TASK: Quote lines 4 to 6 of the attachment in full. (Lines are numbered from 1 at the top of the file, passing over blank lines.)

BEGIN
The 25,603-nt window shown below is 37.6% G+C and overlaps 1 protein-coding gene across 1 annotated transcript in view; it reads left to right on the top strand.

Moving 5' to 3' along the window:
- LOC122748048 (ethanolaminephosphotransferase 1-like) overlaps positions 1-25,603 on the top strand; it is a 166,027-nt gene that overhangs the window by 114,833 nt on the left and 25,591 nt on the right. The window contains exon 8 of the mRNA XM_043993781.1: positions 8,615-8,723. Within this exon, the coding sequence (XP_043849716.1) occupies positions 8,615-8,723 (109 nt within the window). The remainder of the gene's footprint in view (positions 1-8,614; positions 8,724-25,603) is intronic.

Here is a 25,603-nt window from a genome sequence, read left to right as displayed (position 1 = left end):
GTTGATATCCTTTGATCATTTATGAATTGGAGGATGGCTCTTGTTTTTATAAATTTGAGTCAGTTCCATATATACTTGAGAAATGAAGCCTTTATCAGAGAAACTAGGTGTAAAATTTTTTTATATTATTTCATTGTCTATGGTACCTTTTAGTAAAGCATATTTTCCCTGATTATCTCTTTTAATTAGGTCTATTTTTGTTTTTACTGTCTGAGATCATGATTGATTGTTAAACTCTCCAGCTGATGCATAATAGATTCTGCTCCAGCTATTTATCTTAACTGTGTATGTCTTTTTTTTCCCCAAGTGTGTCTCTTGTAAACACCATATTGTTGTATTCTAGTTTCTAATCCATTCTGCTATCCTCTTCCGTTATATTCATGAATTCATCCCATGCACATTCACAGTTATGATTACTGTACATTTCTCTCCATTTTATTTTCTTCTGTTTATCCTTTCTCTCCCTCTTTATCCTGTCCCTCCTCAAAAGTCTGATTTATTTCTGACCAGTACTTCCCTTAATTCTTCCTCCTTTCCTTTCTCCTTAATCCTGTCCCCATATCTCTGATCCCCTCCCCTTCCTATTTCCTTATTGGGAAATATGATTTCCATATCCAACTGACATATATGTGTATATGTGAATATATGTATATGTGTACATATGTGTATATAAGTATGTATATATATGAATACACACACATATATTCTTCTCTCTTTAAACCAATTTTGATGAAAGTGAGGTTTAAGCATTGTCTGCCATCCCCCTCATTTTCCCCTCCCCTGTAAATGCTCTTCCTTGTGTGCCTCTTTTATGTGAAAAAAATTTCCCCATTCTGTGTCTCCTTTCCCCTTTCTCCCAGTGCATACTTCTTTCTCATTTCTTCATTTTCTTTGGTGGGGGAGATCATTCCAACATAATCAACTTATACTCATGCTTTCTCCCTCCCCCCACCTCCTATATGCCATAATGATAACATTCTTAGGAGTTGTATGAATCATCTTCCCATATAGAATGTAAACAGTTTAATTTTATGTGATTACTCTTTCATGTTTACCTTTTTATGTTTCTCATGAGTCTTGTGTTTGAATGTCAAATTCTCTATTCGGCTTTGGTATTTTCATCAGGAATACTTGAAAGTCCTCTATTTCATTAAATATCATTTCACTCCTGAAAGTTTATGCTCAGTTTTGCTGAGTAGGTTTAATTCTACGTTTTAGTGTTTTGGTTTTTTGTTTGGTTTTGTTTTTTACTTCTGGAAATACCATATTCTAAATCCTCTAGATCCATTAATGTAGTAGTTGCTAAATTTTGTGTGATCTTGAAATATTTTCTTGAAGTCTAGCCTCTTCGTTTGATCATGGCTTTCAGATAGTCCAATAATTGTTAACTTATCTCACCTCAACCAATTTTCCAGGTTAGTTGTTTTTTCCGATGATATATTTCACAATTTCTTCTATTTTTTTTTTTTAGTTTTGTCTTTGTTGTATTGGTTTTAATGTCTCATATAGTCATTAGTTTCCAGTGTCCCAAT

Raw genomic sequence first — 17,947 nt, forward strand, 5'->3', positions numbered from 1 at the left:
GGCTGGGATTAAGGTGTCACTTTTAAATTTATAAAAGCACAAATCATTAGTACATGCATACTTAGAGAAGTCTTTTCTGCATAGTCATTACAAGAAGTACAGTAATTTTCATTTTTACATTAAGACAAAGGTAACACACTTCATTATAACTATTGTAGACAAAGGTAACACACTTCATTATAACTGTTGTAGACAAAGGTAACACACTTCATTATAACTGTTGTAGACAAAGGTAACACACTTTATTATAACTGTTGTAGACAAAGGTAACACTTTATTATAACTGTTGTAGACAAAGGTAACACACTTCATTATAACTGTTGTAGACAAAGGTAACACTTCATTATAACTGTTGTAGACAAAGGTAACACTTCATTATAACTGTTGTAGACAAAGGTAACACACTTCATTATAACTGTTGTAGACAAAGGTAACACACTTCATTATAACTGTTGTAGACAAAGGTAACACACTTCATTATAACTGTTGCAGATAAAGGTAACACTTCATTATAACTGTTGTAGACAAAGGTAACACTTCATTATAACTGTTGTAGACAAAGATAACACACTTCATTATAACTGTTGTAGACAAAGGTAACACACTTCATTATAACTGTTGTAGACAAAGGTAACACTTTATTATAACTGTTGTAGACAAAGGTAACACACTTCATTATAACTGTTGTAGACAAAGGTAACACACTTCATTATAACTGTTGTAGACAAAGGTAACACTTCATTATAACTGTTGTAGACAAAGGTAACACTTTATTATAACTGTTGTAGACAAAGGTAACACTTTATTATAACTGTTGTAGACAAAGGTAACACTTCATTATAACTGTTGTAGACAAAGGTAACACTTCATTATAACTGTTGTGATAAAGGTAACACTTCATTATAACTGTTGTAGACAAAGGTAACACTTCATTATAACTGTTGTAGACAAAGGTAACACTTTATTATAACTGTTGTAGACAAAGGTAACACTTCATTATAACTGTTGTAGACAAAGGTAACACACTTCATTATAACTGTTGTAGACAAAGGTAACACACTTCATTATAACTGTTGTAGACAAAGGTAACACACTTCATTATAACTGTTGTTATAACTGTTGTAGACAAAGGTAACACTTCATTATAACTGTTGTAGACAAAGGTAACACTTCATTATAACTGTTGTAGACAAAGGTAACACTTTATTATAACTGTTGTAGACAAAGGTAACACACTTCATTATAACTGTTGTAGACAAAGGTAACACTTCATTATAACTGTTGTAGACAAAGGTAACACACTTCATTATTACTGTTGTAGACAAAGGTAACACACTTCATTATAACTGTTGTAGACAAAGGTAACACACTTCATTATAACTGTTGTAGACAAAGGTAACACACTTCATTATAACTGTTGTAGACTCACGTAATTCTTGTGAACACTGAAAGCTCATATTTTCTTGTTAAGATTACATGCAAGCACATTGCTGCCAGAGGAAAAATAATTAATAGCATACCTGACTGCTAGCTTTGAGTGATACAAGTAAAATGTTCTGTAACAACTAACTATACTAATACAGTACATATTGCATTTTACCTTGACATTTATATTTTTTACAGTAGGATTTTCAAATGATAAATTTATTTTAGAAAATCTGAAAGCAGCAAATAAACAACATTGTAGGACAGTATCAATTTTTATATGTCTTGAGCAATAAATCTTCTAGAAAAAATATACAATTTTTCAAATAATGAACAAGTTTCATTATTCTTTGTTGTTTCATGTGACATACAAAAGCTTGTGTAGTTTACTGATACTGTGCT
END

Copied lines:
Here is a 25,603-nt window from a genome sequence, read left to right as displayed (position 1 = left end):
GTTGATATCCTTTGATCATTTATGAATTGGAGGATGGCTCTTGTTTTTATAAATTTGAGTCAGTTCCATATATACTTGAGAAATGAAGCCTTTATCAGAGAAACTAGGTGTAAAATTTTTTTATATTATTTCATTGTCTATGGTACCTTTTAGTAAAGCATATTTTCCCTGATTATCTCTTTTAATTAGGTCTATTTTTGTTTTTACTGTCTGAGATCATGATTGATTGTTAAACTCTCCAGCTGATGCATAATAGATTCTGCTCCAGCTATTTATCTTAACTGTGTATGTCTTTTTTTTCCCCAAGTGTGTCTCTTGTAAACACCATATTGTTGTATTCTAGTTTCTAATCCATTCTGCTATCCTCTTCCGTTATATTCATGAATTCATCCCATGCACATTCACAGTTATGATTACTGTACATTTCTCTCCATTTTATTTTCTTCTGTTTATCCTTTCTCTCCCTCTTTATCCTGTCCCTCCTCAAAAGTCTGATTTATTTCTGACCAGTACTTCCCTTAATTCTTCCTCCTTTCCTTTCTCCTTAATCCTGTCCCCATATCTCTGATCCCCTCCCCTTCCTATTTCCTTATTGGGAAATATGATTTCCATATCCAACTGACATATATGTGTATATGTGAATATATGTATATGTGTACATATGTGTATATAAGTATGTATATATATGAATACACACACATATATTCTTCTCTCTTTAAACCAATTTTGATGAAAGTGAGGTTTAAGCATTGTCTGCCATCCCCCTCATTTTCCCCTCCCCTGTAAATGCTCTTCCTTGTGTGCCTCTTTTATGTGAAAAAAATTTCCCCATTCTGTGTCTCCTTTCCCCTTTCTCCCAGTGCATACTTCTTTCTCATTTCTTCATTTTCTTTGGTGGGGGAGATCATTCCAACATAATCAACTTATACTCATGCTTTCTCCCTCCCCCCACCTCCTATATGCCATAATGATAACATTCTTAGGAGTTGTATGAATCATCTTCCCATATAGAATGTAAACAGTTTAATTTTATGTGATTACTCTTTCATGTTTACCTTTTTATGTTTCTCATGAGTCTTGTGTTTGAATGTCAAATTCTCTATTCGGCTTTGGTATTTTCATCAGGAATACTTGAAAGTCCTCTATTTCATTAAATATCATTTCACTCCTGAAAGTTTATGCTCAGTTTTGCTGAGTAGGTTTAATTCTACGTTTTAGTGTTTTGGTTTTTTGTTTGGTTTTGTTTTTTACTTCTGGAAATACCATATTCTAAATCCTCTAGATCCATTAATGTAGTAGTTGCTAAATTTTGTGTGATCTTGAAATATTTTCTTGAAGTCTAGCCTCTTCGTTTGATCATGGCTTTCAGATAGTCCAATAATTGTTAACTTATCTCACCTCAACCAATTTTCCAGGTTAGTTGTTTTTTCCGATGATATATTTCACAATTTCTTCTATTTTTTTTTTTTAGTTTTGTCTTTGTTGTATTGGTTTTAATGTCTCATATAGTCATTAGTTTCCAGTGTCCCAAT

Raw genomic sequence first — 17,947 nt, forward strand, 5'->3', positions numbered from 1 at the left: